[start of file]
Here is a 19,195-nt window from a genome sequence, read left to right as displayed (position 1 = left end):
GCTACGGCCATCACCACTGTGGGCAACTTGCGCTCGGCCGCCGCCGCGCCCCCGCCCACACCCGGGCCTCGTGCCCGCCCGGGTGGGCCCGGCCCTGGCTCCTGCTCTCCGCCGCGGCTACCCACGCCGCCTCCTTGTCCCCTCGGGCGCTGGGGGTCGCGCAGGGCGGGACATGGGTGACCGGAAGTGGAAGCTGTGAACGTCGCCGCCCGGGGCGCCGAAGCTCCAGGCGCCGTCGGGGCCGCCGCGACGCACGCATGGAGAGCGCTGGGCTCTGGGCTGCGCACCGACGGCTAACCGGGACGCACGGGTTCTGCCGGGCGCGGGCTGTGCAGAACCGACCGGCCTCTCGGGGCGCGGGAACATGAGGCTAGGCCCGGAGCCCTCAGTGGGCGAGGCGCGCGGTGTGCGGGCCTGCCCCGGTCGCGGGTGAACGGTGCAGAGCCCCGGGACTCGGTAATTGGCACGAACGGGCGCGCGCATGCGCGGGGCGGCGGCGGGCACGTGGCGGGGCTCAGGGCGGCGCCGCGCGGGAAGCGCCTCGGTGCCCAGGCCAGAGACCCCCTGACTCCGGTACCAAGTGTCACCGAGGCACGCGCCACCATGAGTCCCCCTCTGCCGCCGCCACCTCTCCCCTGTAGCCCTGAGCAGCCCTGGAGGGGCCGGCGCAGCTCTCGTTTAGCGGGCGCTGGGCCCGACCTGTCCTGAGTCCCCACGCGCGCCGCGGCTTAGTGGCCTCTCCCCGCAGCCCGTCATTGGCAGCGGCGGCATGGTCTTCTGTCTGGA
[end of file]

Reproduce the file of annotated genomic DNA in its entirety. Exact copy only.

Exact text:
Here is a 19,195-nt window from a genome sequence, read left to right as displayed (position 1 = left end):
GCTACGGCCATCACCACTGTGGGCAACTTGCGCTCGGCCGCCGCCGCGCCCCCGCCCACACCCGGGCCTCGTGCCCGCCCGGGTGGGCCCGGCCCTGGCTCCTGCTCTCCGCCGCGGCTACCCACGCCGCCTCCTTGTCCCCTCGGGCGCTGGGGGTCGCGCAGGGCGGGACATGGGTGACCGGAAGTGGAAGCTGTGAACGTCGCCGCCCGGGGCGCCGAAGCTCCAGGCGCCGTCGGGGCCGCCGCGACGCACGCATGGAGAGCGCTGGGCTCTGGGCTGCGCACCGACGGCTAACCGGGACGCACGGGTTCTGCCGGGCGCGGGCTGTGCAGAACCGACCGGCCTCTCGGGGCGCGGGAACATGAGGCTAGGCCCGGAGCCCTCAGTGGGCGAGGCGCGCGGTGTGCGGGCCTGCCCCGGTCGCGGGTGAACGGTGCAGAGCCCCGGGACTCGGTAATTGGCACGAACGGGCGCGCGCATGCGCGGGGCGGCGGCGGGCACGTGGCGGGGCTCAGGGCGGCGCCGCGCGGGAAGCGCCTCGGTGCCCAGGCCAGAGACCCCCTGACTCCGGTACCAAGTGTCACCGAGGCACGCGCCACCATGAGTCCCCCTCTGCCGCCGCCACCTCTCCCCTGTAGCCCTGAGCAGCCCTGGAGGGGCCGGCGCAGCTCTCGTTTAGCGGGCGCTGGGCCCGACCTGTCCTGAGTCCCCACGCGCGCCGCGGCTTAGTGGCCTCTCCCCGCAGCCCGTCATTGGCAGCGGCGGCATGGTCTTCTGTCTGGA